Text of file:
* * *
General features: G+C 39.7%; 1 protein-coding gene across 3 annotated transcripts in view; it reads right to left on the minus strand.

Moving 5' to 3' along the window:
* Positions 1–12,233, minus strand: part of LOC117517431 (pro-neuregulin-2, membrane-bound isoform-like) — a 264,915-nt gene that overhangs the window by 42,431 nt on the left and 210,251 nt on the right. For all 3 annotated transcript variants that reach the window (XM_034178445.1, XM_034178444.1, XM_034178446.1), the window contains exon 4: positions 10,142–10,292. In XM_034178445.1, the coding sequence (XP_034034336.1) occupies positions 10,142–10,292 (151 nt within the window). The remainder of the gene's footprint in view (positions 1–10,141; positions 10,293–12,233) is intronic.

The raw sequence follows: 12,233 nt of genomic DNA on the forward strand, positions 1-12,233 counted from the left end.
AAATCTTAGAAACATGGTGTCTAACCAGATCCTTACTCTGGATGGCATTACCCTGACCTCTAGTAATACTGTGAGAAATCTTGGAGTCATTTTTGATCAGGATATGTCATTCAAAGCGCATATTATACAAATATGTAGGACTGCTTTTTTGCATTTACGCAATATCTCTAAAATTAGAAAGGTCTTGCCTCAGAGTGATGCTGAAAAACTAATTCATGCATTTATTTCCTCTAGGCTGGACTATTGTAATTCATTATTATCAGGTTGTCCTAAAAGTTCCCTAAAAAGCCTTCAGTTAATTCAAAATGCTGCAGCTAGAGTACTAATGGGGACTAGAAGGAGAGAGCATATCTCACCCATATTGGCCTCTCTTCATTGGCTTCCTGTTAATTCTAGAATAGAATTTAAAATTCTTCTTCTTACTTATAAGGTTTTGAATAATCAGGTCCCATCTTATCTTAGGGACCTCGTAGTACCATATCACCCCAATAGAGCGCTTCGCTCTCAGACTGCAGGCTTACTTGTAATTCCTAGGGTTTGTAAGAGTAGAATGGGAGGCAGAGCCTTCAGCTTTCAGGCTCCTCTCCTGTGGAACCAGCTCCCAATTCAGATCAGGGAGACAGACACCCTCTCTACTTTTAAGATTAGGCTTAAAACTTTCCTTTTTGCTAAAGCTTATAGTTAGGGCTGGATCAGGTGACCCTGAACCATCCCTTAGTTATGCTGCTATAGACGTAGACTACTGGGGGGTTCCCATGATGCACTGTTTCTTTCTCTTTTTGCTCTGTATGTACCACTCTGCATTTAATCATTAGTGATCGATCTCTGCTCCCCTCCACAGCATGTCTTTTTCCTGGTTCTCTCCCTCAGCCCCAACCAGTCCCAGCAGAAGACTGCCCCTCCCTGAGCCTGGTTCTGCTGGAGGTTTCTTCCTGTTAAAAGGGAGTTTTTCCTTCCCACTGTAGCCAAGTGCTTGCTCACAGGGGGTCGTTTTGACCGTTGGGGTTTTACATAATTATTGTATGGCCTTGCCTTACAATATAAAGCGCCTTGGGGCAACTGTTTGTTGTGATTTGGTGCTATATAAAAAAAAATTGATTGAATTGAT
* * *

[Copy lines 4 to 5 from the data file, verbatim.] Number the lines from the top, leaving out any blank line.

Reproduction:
The raw sequence follows: 12,233 nt of genomic DNA on the forward strand, positions 1-12,233 counted from the left end.
AAATCTTAGAAACATGGTGTCTAACCAGATCCTTACTCTGGATGGCATTACCCTGACCTCTAGTAATACTGTGAGAAATCTTGGAGTCATTTTTGATCAGGATATGTCATTCAAAGCGCATATTATACAAATATGTAGGACTGCTTTTTTGCATTTACGCAATATCTCTAAAATTAGAAAGGTCTTGCCTCAGAGTGATGCTGAAAAACTAATTCATGCATTTATTTCCTCTAGGCTGGACTATTGTAATTCATTATTATCAGGTTGTCCTAAAAGTTCCCTAAAAAGCCTTCAGTTAATTCAAAATGCTGCAGCTAGAGTACTAATGGGGACTAGAAGGAGAGAGCATATCTCACCCATATTGGCCTCTCTTCATTGGCTTCCTGTTAATTCTAGAATAGAATTTAAAATTCTTCTTCTTACTTATAAGGTTTTGAATAATCAGGTCCCATCTTATCTTAGGGACCTCGTAGTACCATATCACCCCAATAGAGCGCTTCGCTCTCAGACTGCAGGCTTACTTGTAATTCCTAGGGTTTGTAAGAGTAGAATGGGAGGCAGAGCCTTCAGCTTTCAGGCTCCTCTCCTGTGGAACCAGCTCCCAATTCAGATCAGGGAGACAGACACCCTCTCTACTTTTAAGATTAGGCTTAAAACTTTCCTTTTTGCTAAAGCTTATAGTTAGGGCTGGATCAGGTGACCCTGAACCATCCCTTAGTTATGCTGCTATAGACGTAGACTACTGGGGGGTTCCCATGATGCACTGTTTCTTTCTCTTTTTGCTCTGTATGTACCACTCTGCATTTAATCATTAGTGATCGATCTCTGCTCCCCTCCACAGCATGTCTTTTTCCTGGTTCTCTCCCTCAGCCCCAACCAGTCCCAGCAGAAGACTGCCCCTCCCTGAGCCTGGTTCTGCTGGAGGTTTCTTCCTGTTAAAAGGGAGTTTTTCCTTCCCACTGTAGCCAAGTGCTTGCTCACAGGGGGTCGTTTTGACCGTTGGGGTTTTACATAATTATTGTATGGCCTTGCCTTACAATATAAAGCGCCTTGGGGCAACTGTTTGTTGTGATTTGGTGCTATATAAAAAAAAATTGATTGAATTGAT